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Old 21st October 2009, 01:53 PM
Ron Conte Ron Conte is offline
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Default the moral object

The three fonts of morality are:
1. the intention or purpose for which the act is done
2. the act itself with its inherent moral meaning as determined by the its moral object
3. the circumstances, especially the consequences of the act

The moral object is perhaps the most difficult point to understand. Every knowingly chosen act has a moral object, which is the end toward which the act itself is inherently directed. This is not the end chosen by the person who acts (the subject) as an intended end or purpose. Rather, it is independent of intention, except that the person who acts has intentionally chosen this particular act.

The act itself is always a knowingly chosen act, i.e. a deliberately chosen act, an intentionally chosen act. And the moral object is the end toward which that chosen act is inherently directed. The moral object is therefore always directly related to the chosen act.

When the moral object is evil, the chosen act is called intrinsically evil, because all knowingly chosen acts, good or bad, are intrinsically directed at their moral object. So when the moral object is evil, the act is intrinsically evil merely because it is directed toward that moral object, regardless of whether or not the moral object is achieved.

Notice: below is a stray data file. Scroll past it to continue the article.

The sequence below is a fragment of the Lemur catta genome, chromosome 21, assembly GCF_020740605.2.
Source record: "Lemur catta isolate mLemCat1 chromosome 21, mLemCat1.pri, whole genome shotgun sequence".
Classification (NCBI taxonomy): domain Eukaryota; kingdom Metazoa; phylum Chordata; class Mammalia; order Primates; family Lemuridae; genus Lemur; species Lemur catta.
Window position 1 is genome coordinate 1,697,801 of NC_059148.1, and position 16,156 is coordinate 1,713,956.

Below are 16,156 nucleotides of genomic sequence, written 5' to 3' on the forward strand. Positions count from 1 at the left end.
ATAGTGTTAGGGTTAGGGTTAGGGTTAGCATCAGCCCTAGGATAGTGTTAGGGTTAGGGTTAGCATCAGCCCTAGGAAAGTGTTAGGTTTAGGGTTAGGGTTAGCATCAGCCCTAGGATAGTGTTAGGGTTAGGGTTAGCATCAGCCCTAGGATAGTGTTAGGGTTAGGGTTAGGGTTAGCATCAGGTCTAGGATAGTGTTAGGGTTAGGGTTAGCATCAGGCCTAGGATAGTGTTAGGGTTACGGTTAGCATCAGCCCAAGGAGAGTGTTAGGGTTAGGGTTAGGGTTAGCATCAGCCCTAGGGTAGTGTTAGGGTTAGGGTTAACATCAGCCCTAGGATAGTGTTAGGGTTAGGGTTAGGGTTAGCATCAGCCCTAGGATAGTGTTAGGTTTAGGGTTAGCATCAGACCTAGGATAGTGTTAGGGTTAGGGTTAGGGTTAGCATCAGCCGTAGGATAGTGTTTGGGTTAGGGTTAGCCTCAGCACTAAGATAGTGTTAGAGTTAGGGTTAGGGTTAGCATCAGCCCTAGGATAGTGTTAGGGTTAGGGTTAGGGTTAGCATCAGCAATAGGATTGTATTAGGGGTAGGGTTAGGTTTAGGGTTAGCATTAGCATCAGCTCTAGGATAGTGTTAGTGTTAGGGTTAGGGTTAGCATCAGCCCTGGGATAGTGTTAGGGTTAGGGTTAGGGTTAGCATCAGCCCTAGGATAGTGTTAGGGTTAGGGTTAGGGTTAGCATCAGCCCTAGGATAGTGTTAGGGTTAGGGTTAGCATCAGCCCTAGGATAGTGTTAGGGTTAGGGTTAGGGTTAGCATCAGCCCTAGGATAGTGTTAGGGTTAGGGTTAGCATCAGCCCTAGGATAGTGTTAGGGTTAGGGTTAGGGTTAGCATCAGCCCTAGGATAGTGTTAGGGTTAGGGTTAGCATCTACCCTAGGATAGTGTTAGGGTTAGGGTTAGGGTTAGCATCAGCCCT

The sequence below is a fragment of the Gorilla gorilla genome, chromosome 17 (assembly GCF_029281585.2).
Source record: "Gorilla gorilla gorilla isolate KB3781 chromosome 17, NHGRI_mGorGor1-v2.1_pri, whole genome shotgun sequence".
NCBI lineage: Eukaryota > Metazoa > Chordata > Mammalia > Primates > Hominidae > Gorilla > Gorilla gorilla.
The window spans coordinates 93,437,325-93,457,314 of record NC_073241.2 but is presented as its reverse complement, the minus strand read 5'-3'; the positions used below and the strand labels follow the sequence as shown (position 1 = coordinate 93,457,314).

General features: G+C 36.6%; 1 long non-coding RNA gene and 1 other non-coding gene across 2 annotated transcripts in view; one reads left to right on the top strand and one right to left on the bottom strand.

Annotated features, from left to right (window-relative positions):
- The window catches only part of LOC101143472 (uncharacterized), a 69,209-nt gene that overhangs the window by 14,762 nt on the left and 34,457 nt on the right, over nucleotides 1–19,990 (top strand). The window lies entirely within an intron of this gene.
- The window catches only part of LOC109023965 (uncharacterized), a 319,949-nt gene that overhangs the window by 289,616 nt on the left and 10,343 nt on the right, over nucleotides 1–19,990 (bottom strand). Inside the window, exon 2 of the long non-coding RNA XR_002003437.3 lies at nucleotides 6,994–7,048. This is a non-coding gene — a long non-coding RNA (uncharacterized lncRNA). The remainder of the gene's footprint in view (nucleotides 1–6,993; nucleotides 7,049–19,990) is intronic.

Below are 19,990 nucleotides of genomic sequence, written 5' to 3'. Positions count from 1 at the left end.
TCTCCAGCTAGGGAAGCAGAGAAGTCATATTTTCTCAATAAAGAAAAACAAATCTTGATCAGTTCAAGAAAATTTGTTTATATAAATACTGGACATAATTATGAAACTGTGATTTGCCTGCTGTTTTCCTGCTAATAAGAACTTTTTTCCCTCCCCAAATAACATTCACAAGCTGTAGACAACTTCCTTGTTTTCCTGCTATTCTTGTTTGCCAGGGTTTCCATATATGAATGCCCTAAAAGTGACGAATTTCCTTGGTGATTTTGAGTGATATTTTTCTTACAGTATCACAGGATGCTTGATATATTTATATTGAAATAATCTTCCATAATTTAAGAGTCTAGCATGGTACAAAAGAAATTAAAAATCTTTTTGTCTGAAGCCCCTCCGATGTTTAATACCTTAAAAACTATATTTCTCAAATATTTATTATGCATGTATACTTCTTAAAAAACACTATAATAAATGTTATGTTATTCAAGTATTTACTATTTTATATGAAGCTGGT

So a failed attempted murder is intrinsically evil, despite the fact that the moral object of the killing of an innocent person is not achieved.

Intrinsically evil acts are always immoral, regardless of the other two fonts of intention and circumstances.

Whenever the moral object is evil, the act itself is intrinsically evil. Whenever the moral object is good, the act itself is good, but the intention and circumstances must also be good for the overall act to be moral.
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Ron Conte
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